Campbell observed that previous analyses, "consistently show that the state is losing money on private prisons," and have highlighted "serious safety flaws in all of Arizona's for-profit prisons."

In January, ADC ended its contract with Wexford Health Services, a private provider of health care to inmates. The previous year, it was revealed that the a nurse at Wexford exposed more than 100 inmates to hepatitis C by not properly disposing of a dirty needle.

Wexford was replaced by another private health contractor Corizon, which reportedly employed Ryan's former boss, onetime ADC Director Terry Stewart.

Ryan has denied any impropriety, but Campbell, in his recent statement, found the deal to be "indicative of cronyism" rampant at ADC.

But, obviously, ADC's problems are not confined to the private prison services contracted by the state.

 

Earlier this year, Ryan revealed on ADC's website that "in the past four and a half years, there have been 640 staff arrests," of which, 433 "were for behaviors like domestic violence, fighting, assaults, harassment, drug use and possession, and drinking-related offenses."

Ryan wrote that ADC staff arrests were on the rise, "averaging almost eleven arrests per month."

The good corrections officers, at least some of them, are bailing. In 2011 former New Times staff writer Paul Rubin reported on how a respected ADC corrections official at Buckeye's Lewis Prison Complex decided to resign after the horrific murder of a mentally ill inmate there by his cellmate, who slashed his throat and cut off his penis.

Lieutenant Chuck Bauer told Rubin that the murder of the mentally ill inmate didn't have to happen.

"For one thing, we were short-staffed to the max, as we have been for a long time now," Bauer explained, "and couldn't keep an eye on those inmates like we're supposed to -- simple matter of numbers. It was like a nightmare, and it could have happened to one of my officers just as well as to that poor guy."

Those words are particularly haunting considering the CBS 5 report on Benavidez. That woman is lucky to be alive.

I should also mention the class action lawsuit filed in 2012 by the ACLU of Arizona and the Prison Law Office, which accuses ADC of denying inmates adequate health care and of placing thousands of inmates in solitary confinement to the detriment of health and sanity.

The complaint reads like something out of medieval Europe during the plague years. Take this passage, from the ACLU's statement announcing the suit:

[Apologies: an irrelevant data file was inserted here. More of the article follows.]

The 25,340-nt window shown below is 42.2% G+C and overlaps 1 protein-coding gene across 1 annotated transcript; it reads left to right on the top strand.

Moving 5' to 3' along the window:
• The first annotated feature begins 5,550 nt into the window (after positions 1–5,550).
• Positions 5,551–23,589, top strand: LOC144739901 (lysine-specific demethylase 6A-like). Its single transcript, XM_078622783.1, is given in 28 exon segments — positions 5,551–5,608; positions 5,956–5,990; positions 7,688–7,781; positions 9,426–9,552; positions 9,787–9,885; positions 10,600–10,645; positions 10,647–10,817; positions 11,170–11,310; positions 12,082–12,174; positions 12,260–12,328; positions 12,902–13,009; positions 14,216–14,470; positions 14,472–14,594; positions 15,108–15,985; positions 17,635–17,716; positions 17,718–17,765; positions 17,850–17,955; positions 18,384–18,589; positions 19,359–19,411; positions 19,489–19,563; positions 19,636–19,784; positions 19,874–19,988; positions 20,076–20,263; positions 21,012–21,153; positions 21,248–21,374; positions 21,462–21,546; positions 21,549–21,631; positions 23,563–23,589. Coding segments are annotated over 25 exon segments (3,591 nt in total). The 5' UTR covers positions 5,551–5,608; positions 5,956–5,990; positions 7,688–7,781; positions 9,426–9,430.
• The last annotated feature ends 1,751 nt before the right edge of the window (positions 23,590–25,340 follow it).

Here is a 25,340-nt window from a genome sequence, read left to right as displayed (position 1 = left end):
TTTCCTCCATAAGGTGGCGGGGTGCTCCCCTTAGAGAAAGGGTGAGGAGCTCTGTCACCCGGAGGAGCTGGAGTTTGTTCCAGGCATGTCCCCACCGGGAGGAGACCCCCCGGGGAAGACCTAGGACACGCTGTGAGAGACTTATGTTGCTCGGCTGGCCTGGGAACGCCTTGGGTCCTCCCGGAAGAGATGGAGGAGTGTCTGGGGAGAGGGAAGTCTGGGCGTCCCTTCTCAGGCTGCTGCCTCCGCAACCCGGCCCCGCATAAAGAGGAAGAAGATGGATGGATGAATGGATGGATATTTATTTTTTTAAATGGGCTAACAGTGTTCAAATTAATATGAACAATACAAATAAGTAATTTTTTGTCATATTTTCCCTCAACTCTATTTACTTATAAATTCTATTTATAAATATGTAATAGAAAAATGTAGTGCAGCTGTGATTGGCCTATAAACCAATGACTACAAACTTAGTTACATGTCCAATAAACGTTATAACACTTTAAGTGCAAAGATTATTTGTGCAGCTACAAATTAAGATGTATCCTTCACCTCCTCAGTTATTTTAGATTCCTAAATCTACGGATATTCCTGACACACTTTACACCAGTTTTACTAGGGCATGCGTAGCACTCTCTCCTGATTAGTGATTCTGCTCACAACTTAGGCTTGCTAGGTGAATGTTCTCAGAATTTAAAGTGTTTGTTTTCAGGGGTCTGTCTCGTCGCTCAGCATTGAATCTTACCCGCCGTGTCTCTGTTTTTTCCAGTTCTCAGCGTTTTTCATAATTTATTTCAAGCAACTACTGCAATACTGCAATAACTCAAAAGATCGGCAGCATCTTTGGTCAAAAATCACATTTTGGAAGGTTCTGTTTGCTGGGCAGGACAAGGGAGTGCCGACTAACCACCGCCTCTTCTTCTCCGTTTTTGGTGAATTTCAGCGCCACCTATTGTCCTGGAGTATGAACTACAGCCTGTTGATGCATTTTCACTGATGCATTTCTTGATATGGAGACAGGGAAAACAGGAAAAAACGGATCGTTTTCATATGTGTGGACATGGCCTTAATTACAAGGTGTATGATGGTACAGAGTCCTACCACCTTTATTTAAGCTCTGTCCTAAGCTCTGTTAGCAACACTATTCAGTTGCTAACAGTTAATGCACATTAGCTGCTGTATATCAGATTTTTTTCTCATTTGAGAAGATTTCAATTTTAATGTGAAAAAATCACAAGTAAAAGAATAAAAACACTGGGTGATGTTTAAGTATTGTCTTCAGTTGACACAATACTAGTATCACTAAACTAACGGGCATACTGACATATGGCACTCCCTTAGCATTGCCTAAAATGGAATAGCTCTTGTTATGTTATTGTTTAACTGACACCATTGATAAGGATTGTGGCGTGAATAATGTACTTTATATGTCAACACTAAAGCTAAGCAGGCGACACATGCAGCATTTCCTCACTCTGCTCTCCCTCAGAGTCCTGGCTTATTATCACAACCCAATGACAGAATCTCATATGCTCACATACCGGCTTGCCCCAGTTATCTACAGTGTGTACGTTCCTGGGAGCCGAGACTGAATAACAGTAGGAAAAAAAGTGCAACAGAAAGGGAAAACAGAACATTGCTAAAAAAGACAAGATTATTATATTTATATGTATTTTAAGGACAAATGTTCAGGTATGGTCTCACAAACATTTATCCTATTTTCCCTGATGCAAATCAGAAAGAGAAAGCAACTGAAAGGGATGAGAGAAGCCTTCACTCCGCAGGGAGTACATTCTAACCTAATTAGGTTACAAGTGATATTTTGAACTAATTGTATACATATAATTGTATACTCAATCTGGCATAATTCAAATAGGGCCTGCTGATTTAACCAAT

"In one particularly tragic case, a prisoner at the state prison complex in Tucson died last year of untreated lung cancer that spread to his liver, lymph nodes and other major organs before prison officials even bothered to send him to a hospital. The prisoner, Ferdinand Dix, filed repeated health needs requests and presented numerous symptoms associated with lung cancer. His liver was infested with tumors and swelled to four times its normal size, pressing on other internal organs and impeding his ability to eat. Prison medical staff responded by telling him to drink energy shakes. He died in February 2011, days after finally being sent to a hospital but only after his abdomen was distended to the size of that of a full-term pregnant woman."

The responsibility for this wretched state of affairs falls upon all Arizonans. There is a mentality in this state, which holds that inmates of either jail or prison deserve their fates, no matter what their crime.

But considering the state of "justice" here in Sand Land, just about any one of us could end up in Sheriff Joe Arpaio's jails or ADC's prisons and be at the mercy of the same indifference to suffering and deadly surroundings.

Even if you think you'll never grace the inside of an incarceration center during your existence, there is the possibility someone you care about might.

Or you could find yourself another unlucky member of the public, like that couple killed in New Mexico.

The dismal state of corrections in Arizona threatens all of us.

For Campbell's part, he has a legitimate issue of concern that he can make hay out of, both as a state representative, and as a likely 2014 candidate for governor.

I just hope he can gain some traction on it, beyond the confines of the Democratic Party.